This article was updated on Wednesday 28 November, to reflect comments and advice received after its initial publication on 23 November. We have included additional material on the cancellation of international services from Serbia and Hungary to Bosnia which transit Croatian territory. We are particularly grateful to David Turpie, a member of the team at Thomas Cook Publishing which compiles the European Rail Timetable, for drawing our attention to these issues.
Here is a little tale of how railways rate in the mindset of some economists. Croatia is a country with relatively low levels of car ownership (at least compared with many European countries), and a decent rail network. True, that rail network suffers from a legacy of historic underinvestment and the efficiency of the network is not helped by the shape of the country.
The Croatian economy is in bad shape, not helped by recession in the Eurozone countries that are Croatia’s principal trading partners. The country is gearing up to join the European Union (EU) next year, and the EU is pressing Croatia to implement structural reforms in inefficient state-owned industries. The International Monetary Fund (IMF) has been pressing a similar agenda, encouraging the Zagreb government to trim expenditure in all but essential public services. A comprehensive IMF review of the Croatian economy, just published last week, emphasised downside risks and the need for further fiscal consolidation.
In a sensible world, a country’s passenger rail infrastructure might reasonably be judged as a national asset. And running trains on that network might be deemed a worthwhile public service. But Croatia has deferred so totally to the economic pieties dictated by the IMF and the EU that it is now scrapping many train services. The cuts come on the second weekend of December, when many European countries — including Croatia and her neighbours — introduce new train timetables.
The axe falls particularly harshly on international links from Croatia. The accountants at Hrvatske Zeljeznice (Croatian Railways or HZ for short) incline to the view that a train running on a foreign railway might better be deployed on home territory (or, even better, left at home in a siding). So much for a spirit of internationalism. HZ is cutting key services even to its future EU partners.
The principal train linking Zagreb with Budapest will disappear from the timetables. With a travel time of just over six hours, the Kvarner was hardly a high-speed express, but it has been a mainstay of the international schedules. A slower service will still link Zagreb with the Hungarian capital.
Vienna has for the last twenty years developed into a significant player in the regional economic framework and the Croatian economy has benefitted from inward investment from Austria. No doubt the direct train service from Zagreb to Vienna helped cement business links between the two capitals. From 9 December the fastest train of the day will be axed.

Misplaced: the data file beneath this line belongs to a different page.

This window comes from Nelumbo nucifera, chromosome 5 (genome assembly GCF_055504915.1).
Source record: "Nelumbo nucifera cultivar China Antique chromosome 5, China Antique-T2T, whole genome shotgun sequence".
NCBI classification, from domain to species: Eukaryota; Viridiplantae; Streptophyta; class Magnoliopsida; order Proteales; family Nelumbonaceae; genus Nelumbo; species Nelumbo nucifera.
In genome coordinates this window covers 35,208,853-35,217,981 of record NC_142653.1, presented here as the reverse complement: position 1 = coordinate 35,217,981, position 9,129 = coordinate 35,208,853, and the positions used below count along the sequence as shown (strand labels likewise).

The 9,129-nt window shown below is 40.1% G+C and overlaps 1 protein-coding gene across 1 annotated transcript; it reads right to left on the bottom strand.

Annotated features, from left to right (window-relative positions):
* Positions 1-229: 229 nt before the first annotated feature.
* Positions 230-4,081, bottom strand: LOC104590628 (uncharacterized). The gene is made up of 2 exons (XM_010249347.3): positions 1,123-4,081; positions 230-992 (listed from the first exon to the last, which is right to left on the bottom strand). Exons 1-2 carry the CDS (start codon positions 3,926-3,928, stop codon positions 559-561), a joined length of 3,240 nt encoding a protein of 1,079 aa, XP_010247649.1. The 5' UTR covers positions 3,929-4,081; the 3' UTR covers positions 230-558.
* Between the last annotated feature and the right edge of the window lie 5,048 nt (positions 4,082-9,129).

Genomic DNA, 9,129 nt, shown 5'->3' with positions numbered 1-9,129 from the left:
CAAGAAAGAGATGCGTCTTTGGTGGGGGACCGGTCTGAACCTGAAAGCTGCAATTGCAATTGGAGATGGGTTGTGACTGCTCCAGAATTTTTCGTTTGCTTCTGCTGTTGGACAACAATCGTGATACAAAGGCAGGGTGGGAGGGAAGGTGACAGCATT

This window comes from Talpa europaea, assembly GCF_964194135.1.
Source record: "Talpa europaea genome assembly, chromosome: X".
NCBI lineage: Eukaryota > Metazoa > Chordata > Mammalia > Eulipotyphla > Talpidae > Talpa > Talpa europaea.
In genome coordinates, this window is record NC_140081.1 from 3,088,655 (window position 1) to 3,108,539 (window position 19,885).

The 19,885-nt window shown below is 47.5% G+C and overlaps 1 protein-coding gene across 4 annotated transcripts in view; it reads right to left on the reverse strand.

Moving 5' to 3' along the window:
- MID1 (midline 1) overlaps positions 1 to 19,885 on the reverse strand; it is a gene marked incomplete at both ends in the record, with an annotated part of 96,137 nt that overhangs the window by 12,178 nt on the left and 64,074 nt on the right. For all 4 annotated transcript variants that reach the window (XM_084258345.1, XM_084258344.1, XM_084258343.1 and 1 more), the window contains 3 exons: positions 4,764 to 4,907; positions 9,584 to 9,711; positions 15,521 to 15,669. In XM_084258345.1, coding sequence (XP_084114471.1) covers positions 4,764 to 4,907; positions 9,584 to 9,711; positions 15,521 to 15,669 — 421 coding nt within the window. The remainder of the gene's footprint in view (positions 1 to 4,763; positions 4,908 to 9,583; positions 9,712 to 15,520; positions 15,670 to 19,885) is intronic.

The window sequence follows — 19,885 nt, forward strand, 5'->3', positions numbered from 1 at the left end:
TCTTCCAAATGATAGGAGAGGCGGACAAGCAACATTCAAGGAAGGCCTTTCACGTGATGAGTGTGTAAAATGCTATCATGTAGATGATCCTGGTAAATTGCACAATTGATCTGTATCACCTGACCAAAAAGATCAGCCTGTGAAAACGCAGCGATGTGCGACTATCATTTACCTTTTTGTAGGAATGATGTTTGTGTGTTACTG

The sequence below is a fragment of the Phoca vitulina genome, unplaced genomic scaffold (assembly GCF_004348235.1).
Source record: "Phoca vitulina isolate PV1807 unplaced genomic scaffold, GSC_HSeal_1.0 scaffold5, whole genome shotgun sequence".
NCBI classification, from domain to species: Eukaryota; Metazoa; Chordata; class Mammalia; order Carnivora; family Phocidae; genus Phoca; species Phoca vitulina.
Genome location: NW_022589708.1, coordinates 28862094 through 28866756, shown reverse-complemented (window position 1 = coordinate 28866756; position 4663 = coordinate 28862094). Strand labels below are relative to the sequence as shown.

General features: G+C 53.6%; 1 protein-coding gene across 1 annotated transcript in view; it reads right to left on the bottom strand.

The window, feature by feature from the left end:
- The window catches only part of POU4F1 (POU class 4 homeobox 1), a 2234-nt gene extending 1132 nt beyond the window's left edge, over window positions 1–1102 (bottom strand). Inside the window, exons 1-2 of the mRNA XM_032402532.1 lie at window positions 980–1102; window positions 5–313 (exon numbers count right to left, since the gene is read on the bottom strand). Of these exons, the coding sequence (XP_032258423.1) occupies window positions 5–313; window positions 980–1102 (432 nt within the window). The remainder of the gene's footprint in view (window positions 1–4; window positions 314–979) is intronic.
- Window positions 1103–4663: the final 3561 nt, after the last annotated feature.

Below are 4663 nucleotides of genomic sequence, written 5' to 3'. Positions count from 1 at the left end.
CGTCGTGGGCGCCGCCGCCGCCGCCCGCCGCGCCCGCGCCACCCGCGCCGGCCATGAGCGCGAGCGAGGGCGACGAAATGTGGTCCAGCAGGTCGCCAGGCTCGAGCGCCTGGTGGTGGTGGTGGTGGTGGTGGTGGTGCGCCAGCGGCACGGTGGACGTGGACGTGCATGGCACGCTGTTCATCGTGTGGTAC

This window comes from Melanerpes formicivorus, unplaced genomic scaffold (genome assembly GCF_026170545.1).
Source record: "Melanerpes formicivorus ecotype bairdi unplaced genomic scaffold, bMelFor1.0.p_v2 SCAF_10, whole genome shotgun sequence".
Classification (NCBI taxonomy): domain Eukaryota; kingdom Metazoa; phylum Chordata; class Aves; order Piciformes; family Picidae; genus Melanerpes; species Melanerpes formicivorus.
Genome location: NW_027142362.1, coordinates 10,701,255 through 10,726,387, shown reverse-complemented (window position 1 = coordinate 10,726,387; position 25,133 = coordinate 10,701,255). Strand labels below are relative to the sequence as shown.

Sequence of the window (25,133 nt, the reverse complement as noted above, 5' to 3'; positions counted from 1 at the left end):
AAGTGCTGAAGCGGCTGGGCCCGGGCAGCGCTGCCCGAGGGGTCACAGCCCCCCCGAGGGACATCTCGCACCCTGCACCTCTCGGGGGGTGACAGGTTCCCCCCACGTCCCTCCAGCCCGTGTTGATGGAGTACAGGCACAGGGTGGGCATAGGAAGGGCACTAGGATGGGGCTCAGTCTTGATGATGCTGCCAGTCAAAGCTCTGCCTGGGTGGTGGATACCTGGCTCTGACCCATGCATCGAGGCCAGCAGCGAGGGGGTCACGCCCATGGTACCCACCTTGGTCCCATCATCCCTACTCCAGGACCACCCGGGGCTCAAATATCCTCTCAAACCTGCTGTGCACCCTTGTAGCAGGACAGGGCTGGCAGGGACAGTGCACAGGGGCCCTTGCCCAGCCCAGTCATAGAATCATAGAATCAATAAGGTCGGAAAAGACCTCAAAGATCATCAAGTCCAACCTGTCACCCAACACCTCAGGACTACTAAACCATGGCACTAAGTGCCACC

Many other long-standing international links are being scrapped. The useful IC310 morning train from Zagreb to Villach (and the balancing IC311 return service in the afternoon) is being cancelled. Across the shared border of Croatia with Hungary, several local services are being cancelled completely — this is peculiarly perverse as there have been a number of EU initiatives to promote mobility over that very border. The timetable specialists at Thomas Cook Publishing are reporting that from 9 December there will be no rail services at all across two border crossings: Murakeresztúr to Kotoriba and Magyarbóly to Beli Manastir.
Croatia’s future EU partners have not been singled out for particularly savage treatment by the HZ management. The cuts are across the board and apply equally to links from Zagreb to elsewhere within the former territory of Yugoslavia. So from 9 December, the overnight train from Zagreb to Sarajevo (train number 399 southbound and 398 return) slips from the schedules. So too does the direct train from Belgrade to Sarajevo (train number 451 outbound and 450 return). This train relies upon HZ collaboration, as it crosses Croatian territory on its journey from Serbia to Bosnia. It has in recent years been trumpeted as a symbol of peace returning to the central Balkan region. Its cancellation from 9 December is a step backward. We also understand that the evening train from Zagreb to Belgrade (the EC111 Sava) is no longer set to run over the border into Serbia, but will end its journey at Vinkovci in eastern Croatia.
Trains that transit Croatia seem particularly hard hit by the new arrangements. The IC 259 (Drava) from Budapest to Sarajevo (and the 258 return) will cease running after 8 December. This seems like another perverse cancellation. The remote eastern Slavonia region of Croatia (and particularly the city of Osijek) has benefitted from being on an important north-south rail link. No longer!
The new rail schedules for Croatia, and indeed the whole of Europe, will be included in the December 2012 issue of the Thomas Cook European Rail Timetable, which is published on 28 November. That book gives the first opportunity for those outside the rail industry to get a good overview of how the pattern of European rail services will look after the 9 December timetable changes. We hope that officials from the EU and IMF will study the Croatian section of the book with care. It documents the folly of treating railways as liabilities rather than assets.
You can see a preview of major changes to the schedules in the Newslines listing on this website. We are grateful to Brendan Fox and his colleagues in the timetable team at Thomas Cook Publishing for allowing us to show those Newslines listings on the Europe by Rail website.